Provisional ballots include all vote by mail/absentee ballots delivered to the polls on election day as well as provisionally voted ballots.

So what is a provisional ballot, and why does such a thing exist? Thanks to California Secretary of State Debra Bowen, here is more than anyone would ever really need to know on the subject (link):

While provisional voting may be relatively new in some areas of the country, California's provisional voting statutes have been in effect since 1984. Provisional voting exists in California for two fundamental reasons:

First, provisional voting ensures that no properly registered voter is denied their right to cast a ballot if that voter's name is not on the polling place roster due to a clerical, processing, computer, or other error.

Second, provisional voting allows elections officials to ensure that no voter votes twice, either intentionally or inadvertently, in a given election.

The most common circumstances when an elections official will ask a voter to cast a provisional ballot are:

First-time voters. Under federal law, a person who is voting for the first time in a federal election is required to provide proof of identification, even if their name is on the polling place roster. If the voter cannot provide proof of identification, the voter will be asked to cast a provisional ballot. The elections official will verify the voter's eligibility by comparing their signature on the provisional ballot envelope with the signature on their voter registration form and if the signatures match, then the ballot will be counted. (Elections Code sections 14310(c), 15350, and 3019.)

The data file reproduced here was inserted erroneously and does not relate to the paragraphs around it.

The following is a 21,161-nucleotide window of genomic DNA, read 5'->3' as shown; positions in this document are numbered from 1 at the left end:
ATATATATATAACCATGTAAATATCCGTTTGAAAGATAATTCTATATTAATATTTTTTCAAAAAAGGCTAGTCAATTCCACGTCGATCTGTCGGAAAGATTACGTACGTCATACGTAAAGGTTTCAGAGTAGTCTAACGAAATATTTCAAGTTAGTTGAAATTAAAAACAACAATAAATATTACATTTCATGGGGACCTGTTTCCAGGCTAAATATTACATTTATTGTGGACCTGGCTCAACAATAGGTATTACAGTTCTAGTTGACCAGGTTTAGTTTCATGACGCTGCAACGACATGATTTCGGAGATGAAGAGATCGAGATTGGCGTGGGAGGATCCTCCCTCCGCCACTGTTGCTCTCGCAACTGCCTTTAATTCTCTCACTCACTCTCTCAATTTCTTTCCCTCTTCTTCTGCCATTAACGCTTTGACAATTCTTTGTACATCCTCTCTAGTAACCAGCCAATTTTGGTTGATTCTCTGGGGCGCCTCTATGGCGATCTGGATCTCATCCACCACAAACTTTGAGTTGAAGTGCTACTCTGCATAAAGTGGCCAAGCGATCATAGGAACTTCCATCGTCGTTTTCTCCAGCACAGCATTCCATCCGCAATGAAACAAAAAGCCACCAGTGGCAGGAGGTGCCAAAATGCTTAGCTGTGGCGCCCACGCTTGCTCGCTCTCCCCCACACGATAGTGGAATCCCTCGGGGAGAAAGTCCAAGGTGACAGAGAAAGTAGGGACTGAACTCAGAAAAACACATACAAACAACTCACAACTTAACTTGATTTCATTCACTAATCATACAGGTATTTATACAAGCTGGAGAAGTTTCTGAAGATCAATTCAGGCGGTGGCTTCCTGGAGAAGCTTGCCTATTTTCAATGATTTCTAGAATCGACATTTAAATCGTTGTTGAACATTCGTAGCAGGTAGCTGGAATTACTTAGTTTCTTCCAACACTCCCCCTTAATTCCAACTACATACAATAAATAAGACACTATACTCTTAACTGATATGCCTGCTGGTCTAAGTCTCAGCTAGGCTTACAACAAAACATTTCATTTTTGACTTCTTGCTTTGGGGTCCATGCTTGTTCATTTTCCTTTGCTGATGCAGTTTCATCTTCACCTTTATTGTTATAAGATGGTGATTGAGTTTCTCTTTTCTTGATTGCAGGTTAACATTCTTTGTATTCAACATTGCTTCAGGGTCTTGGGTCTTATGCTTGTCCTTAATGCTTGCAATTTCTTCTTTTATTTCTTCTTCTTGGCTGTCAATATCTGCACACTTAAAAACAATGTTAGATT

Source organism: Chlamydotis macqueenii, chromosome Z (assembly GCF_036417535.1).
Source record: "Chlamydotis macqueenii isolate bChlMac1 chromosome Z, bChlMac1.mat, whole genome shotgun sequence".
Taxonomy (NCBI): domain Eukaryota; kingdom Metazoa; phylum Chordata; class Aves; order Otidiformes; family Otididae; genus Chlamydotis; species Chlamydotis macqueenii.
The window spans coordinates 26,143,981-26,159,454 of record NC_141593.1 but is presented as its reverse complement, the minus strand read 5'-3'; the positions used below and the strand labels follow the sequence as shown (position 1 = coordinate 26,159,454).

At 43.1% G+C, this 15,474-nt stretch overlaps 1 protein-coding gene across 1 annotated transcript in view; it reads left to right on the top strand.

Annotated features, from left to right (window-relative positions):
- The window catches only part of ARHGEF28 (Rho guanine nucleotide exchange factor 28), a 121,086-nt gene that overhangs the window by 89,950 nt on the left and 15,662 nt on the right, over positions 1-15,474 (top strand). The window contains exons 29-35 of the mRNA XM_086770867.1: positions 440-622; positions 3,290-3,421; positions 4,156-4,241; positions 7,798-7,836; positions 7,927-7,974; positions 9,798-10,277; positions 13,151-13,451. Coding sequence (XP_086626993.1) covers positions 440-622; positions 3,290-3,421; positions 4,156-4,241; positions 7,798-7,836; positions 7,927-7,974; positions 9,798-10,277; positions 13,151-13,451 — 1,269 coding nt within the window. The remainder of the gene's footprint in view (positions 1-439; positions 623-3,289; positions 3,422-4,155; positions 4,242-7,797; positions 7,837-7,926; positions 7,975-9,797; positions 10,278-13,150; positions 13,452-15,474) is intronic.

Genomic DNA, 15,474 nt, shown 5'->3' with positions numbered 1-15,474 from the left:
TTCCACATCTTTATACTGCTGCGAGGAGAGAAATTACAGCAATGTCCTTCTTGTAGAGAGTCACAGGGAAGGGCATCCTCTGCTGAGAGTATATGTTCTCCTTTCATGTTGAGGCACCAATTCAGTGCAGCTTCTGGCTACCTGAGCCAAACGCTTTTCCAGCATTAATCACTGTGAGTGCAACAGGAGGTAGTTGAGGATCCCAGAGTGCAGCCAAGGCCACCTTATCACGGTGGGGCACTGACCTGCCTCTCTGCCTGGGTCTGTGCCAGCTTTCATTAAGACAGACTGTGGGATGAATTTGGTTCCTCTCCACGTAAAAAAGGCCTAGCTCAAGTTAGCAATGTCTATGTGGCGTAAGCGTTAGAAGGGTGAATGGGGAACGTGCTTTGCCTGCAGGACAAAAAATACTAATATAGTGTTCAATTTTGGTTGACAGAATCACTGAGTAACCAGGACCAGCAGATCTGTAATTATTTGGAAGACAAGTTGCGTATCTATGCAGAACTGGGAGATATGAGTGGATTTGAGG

Vote-by-mail voters who appear in person. In this instance, the voter's name is on the polling place roster and the roster notes the voter requested a vote-by-mail ballot. However, the voter states they didn't receive the ballot, lost the ballot, or spoiled the ballot and doesn't have it with them. After the voter casts a provisional ballot, the elections official will check the records to ensure that the voter did not cast their vote-by-mail ballot. If this is the case and the voter's signature on the provisional ballot envelope matches the signature on the voter's registration card, then the voter's provisional ballot will be counted. (Elections Code sections 3016, 14310(f), 15350, 15100 et seq.) If the voter did vote and return their vote-by-mail ballot before the close of polls on Election Day, then the vote-by-mail ballot will be counted and the provisional ballot will not be counted. If the voter did vote and return their vote-by-mail ballot but failed to sign the vote-by-mail ballot envelope, then the voter's provisional ballot will be counted, provided they complied with the instructions associated with the provisional ballot.